Of Politics, Practice And the Law
‘Young lawyers must not engage in bar politics’, ‘Professional lawyers have nothing to do with political culture in the legal profession’, ‘If you want to be a good lawyer, stay away from election candidates’. These are some of the popular statements that keep floating within the legal community as well as society at large. Although these statements are shaped by real instances and circumstances by far, I am afraid they are playing a significant role in shaping the future of the legal profession as well. Therefore, it is apposite to deconstruct and reconstruct a lot of narratives with regards to politics in law and practice in law.
One major notion that needs to be addressed is an Either-Or approach in legal practice and politics. Also we need to shift our discourse from discouraging young lawyers to take part in politics by identifying politics as something unethical or deviant.
The recent attack on the Chamber of the Chief Justice Islamabad High Court is yet another example of why politics, particularly bar politics, needs to be redefined in our country. It is yet another incident signifying the dire need for an efficient regulatory capture within bar associations and bar councils. And, above all, it is another serious sign of declining professional ethics within the segment of society that needs to safeguard the civil and political rights of citizens.
Ransacking judges, court staff as well as litigants at certain times is a common practice of lawyers since past few decades. It is highly unfortunate and condemnable, to say the least, that even superior judiciary including chief justices are not safe from this behaviour anymore. Not only that, this behaviour seems to gather pace at a considerable rate which itself is alarming.
One of the major reasons behind this is the narrative that after entering into the legal profession, either you do politics or you do legal practice. Majority lawyers believe that you have to choose from either of these two and then follow the path that you opt. If you show interest in bar politics, you are going away from real legal practice and vice versa. There is no stress or focus on managing both at a balance. One of these, legal practice, is generally believed to be the path of professionalism and intellectual exercise. The other, politics, is considered the job of people who intend to build a power and pressure group rather than their practice. It is widely believed in legal circles across Pakistan that these two categories are mutually exclusive.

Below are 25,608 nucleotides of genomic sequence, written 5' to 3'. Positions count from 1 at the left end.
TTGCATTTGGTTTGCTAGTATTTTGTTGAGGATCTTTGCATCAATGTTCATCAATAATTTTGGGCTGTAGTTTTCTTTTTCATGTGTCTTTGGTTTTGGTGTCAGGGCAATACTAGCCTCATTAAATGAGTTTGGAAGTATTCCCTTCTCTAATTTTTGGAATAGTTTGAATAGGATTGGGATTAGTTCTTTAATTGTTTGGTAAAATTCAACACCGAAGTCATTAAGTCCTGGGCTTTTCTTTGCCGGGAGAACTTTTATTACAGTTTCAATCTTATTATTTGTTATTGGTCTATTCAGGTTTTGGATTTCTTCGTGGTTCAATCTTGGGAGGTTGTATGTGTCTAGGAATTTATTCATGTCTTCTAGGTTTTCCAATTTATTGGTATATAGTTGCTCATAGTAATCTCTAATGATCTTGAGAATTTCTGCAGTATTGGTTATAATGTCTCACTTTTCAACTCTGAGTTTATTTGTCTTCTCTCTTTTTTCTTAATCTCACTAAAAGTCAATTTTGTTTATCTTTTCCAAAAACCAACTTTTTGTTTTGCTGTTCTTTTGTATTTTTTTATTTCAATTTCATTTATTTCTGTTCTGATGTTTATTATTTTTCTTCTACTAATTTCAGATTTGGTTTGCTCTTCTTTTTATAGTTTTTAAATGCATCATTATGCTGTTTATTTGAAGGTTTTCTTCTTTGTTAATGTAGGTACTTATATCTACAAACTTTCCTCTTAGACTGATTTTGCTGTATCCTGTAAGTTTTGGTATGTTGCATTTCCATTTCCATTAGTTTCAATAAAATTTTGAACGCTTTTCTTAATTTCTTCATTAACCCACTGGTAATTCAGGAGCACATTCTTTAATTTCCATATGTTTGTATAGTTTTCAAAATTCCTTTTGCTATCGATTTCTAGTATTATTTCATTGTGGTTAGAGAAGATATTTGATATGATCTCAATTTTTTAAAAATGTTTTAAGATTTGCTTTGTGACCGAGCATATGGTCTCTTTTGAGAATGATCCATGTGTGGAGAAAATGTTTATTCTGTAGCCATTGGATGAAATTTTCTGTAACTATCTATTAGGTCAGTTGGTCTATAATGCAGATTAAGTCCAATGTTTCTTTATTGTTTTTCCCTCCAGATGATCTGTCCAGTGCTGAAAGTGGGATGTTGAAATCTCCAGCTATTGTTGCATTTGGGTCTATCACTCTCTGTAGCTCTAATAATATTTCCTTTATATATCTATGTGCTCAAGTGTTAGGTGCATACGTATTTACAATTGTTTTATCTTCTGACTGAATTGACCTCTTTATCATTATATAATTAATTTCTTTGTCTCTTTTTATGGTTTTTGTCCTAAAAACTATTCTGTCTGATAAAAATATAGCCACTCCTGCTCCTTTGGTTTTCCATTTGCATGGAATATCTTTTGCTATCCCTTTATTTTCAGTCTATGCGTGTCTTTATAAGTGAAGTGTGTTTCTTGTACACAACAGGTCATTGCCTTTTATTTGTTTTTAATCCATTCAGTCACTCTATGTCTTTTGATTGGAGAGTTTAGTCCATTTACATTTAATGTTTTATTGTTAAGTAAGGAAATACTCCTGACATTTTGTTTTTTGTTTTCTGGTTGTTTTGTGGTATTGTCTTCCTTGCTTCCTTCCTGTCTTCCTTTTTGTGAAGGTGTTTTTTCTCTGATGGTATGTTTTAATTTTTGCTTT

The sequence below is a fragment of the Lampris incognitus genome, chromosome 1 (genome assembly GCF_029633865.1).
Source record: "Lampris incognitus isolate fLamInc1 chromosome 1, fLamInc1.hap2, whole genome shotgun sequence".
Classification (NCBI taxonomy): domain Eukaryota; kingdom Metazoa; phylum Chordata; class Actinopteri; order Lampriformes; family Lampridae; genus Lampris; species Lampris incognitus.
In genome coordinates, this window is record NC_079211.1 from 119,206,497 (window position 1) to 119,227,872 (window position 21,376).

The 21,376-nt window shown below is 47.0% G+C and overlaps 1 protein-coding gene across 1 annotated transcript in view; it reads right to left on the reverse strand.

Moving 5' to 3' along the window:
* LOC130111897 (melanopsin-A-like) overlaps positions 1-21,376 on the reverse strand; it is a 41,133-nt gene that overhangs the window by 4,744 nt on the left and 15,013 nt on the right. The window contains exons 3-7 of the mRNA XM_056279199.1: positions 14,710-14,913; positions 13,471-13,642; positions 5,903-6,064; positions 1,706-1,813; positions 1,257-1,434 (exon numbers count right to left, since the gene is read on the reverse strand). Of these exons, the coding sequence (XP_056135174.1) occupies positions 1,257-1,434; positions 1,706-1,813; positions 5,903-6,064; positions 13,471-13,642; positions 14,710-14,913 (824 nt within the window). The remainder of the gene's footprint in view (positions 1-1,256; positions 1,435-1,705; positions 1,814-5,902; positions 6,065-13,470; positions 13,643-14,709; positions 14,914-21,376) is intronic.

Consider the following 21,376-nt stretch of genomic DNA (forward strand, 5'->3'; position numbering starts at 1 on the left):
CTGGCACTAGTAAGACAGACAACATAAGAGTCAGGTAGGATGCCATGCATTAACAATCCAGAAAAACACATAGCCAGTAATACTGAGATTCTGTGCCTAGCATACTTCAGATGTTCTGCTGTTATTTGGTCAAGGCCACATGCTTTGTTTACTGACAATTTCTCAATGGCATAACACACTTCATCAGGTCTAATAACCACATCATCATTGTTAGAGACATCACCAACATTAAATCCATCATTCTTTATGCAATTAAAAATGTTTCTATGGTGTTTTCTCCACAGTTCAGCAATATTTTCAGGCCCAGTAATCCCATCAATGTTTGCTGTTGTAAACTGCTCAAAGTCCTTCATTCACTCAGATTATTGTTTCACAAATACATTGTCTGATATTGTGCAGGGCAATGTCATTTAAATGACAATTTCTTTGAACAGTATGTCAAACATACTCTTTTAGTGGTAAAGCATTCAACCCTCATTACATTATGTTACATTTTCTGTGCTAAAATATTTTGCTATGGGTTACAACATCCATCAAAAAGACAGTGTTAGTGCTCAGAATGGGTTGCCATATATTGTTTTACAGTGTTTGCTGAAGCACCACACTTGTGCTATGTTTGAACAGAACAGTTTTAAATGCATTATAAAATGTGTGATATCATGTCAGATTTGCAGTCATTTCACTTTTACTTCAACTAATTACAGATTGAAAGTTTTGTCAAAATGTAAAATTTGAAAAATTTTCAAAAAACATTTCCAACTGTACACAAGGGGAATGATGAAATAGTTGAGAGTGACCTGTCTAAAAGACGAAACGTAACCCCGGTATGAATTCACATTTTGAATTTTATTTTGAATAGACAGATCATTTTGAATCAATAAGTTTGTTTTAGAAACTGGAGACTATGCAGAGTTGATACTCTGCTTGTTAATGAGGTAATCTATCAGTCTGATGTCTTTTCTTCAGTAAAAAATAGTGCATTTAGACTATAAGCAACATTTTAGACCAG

Lawyers who practice actively believe that politics is not their ‘job’ and that it is nothing but ‘goondaism’. They consciously stay away from political culture and do not generally participate in the election process as well. On the basis of this bifurcation, less people with critical thinking and progressive minds take part in bar politics and fewer are able to hold key decision-making positions in bar councils and associations. As a result, the legal profession as well as legal education is longing for reforms and up gradation in line with global standards since decades.
Despite the election campaigns going on throughout the year, no one pays heed to any of the serious issues faced by the legal profession. A huge number of lawyers, particularly those working in big corporate law firms are completely disassociated from bar elections, taking negligible interest in the overall development of the legal profession. I believe that such fragments within the legal community are equally responsible for incidents like that in Islamabad – because of their complete disinterest in bar politics and elections.
It is high time to realise that we need to reconstruct the image of bar politics and start encouraging more people to enter into politics of bars at local, provincial and national level. It is also pertinent to create a balance between politics and practice and shatter the notion of either politics of law or practice of law. Lawyers like Asma Jahangir have already set an example of taking both politics and practice hand in hand. Both politics and practice can and should run simultaneously. Each and every member of the legal fraternity should be politically aware and exercise the right to vote after consciously knowing the candidates and their manifestos. Being a member of the legal community, it is the duty of each member of the bar to take serious interest in bar politics, stay politically aware and play due role in shaping the future of legal profession by striking the right balance between politics and practice.
The author is a professional lawyer, researcher and women’s right activist. She appears on various TV shows and writes for Daily Times, among other top publications.